You seem to bow at the altar of academia, believing that the highest form of academic qualification means much more than it actually does. All it means is that someone was able to conduct scientific research and that they could make a contribution to knowledge in one specific area. It is not the holy grail that results in omnipotence, nor is it an elixir of wisdom. A scholar in astrophysics may know very little about the developments during the Ming dynasty or a psychologist who has reached the highest level in his or her academic field may know nothing about unjustified enrichment in the law of delict.
You see, Mr Malema, ascribing all ability and knowledge to those who have reached the highest level of academic achievement while demeaning the work done by cleaners and security guards is no different to the colonialist who failed to recognise that we all have different abilities, interests and opportunities and that all honest work is noble. By failing to recognise this truth, we will continue to devalue the people who are able to fix our toilets or who risk their lives to keep us safe. Perpetuating disregard and disrespect for work that does not require a university degree will result in continued lack of adequate remuneration and the majority of South Africans will remain the working poor.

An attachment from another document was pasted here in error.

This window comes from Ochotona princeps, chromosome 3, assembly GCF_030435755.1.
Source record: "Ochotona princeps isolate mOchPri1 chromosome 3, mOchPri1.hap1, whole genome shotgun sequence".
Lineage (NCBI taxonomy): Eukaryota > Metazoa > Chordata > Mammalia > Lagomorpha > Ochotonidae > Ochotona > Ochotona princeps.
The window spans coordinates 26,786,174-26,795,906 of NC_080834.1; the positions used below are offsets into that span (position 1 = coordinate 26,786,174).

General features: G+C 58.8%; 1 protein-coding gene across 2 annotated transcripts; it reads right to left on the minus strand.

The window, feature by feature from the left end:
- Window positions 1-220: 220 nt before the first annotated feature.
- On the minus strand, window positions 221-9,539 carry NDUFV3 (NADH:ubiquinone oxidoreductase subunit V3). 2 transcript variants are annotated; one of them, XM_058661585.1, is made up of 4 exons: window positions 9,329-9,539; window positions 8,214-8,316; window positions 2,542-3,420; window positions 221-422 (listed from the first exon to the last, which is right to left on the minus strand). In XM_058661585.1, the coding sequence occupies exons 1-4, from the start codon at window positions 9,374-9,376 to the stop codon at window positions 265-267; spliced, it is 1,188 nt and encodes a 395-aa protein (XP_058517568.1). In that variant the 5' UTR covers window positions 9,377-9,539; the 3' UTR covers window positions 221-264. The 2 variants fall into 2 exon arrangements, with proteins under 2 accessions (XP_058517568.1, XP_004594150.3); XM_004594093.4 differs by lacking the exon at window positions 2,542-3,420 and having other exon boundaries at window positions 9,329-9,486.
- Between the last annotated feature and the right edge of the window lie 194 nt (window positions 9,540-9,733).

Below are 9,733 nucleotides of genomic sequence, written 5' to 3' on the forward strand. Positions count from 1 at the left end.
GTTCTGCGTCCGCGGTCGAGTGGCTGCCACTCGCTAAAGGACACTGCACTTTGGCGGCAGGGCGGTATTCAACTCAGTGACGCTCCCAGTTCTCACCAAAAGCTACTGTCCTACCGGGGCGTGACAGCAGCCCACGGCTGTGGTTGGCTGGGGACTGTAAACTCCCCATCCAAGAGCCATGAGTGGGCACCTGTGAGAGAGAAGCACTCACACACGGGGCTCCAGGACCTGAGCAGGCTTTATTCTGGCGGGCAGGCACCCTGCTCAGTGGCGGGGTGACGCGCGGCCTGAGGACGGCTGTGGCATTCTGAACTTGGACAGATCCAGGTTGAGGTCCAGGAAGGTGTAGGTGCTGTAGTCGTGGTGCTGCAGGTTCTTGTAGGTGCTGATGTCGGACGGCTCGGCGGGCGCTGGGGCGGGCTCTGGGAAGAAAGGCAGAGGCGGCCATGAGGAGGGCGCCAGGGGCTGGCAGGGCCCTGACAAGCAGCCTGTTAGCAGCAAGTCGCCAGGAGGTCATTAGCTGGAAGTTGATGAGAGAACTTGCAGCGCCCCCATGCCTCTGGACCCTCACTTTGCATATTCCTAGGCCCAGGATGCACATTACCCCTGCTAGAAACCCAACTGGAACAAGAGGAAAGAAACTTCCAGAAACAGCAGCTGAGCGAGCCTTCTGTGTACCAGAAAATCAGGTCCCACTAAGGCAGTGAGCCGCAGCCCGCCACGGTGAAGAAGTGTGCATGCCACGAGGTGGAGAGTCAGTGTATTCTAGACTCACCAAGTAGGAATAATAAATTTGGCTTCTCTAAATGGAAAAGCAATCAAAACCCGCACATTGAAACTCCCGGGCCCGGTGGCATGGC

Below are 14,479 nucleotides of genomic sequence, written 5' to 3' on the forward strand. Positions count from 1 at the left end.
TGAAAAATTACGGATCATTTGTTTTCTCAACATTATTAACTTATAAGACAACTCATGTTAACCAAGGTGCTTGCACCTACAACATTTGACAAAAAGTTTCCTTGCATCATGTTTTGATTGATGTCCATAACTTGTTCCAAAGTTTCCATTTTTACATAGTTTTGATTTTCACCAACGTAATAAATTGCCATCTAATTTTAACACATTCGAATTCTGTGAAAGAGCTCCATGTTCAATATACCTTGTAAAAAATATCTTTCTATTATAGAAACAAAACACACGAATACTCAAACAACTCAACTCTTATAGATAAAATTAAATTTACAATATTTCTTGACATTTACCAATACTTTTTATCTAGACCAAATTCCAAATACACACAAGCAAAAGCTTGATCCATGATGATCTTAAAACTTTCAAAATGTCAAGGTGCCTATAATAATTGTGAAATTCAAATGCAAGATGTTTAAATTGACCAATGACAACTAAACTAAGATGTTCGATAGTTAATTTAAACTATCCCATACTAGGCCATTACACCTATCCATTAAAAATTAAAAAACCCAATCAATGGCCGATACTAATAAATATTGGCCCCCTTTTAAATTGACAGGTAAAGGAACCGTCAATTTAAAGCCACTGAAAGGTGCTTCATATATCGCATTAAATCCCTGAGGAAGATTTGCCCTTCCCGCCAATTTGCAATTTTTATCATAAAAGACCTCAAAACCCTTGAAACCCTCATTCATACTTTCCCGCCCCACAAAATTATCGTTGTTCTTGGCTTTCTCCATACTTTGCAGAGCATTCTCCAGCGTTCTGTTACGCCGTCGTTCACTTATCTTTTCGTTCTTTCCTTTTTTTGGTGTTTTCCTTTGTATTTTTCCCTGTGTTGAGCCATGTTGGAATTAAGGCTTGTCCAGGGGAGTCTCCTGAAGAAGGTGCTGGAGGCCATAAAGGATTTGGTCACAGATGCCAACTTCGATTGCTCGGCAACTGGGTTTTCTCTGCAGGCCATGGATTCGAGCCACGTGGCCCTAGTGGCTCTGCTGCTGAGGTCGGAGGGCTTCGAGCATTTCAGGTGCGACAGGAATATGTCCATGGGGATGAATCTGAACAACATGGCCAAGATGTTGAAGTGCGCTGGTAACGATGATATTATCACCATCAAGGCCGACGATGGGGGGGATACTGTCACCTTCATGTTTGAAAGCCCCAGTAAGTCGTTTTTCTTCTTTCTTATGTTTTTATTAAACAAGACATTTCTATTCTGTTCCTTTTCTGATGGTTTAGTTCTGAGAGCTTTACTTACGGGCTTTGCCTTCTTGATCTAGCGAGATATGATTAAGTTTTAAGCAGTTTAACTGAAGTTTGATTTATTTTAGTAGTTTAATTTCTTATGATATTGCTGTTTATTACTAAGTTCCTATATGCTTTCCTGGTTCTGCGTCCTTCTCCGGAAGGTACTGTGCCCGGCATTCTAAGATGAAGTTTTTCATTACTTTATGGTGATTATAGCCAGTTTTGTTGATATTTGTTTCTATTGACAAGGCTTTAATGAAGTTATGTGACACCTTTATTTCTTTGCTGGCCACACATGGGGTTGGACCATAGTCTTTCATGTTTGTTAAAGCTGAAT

Mr Malema, your incessant "us versus them" arguments are no different in tenor and in kind to those espoused under 48 years of National Party rule. Your refusal to see people as individuals, lumping them all together as white people, is no better than the apartheid bosses. Your failure to see the humanity of those who benefitted under apartheid is leading to speeches that rile emotions of anger and dislike as if all whites, regardless of their attrition, acts of kindness or acceptance of others, will forever be condemned and unworthy of compassion.
EFF commander in chief Malema, your words matter. Millions of South Africans listen to your every word and while you are very capable of being affable and kind to white people when you speak to them one on one, not everyone has that ability. Even your gentle giant and mild-mannered second in command, Floyd Shivambu, uncharacteristically assaulted a white journalist. I believe that the echo chamber in which you find yourselves, where white people are demeaned and thus viewed as less than human, contributed to the atypical behaviour of Shivambu.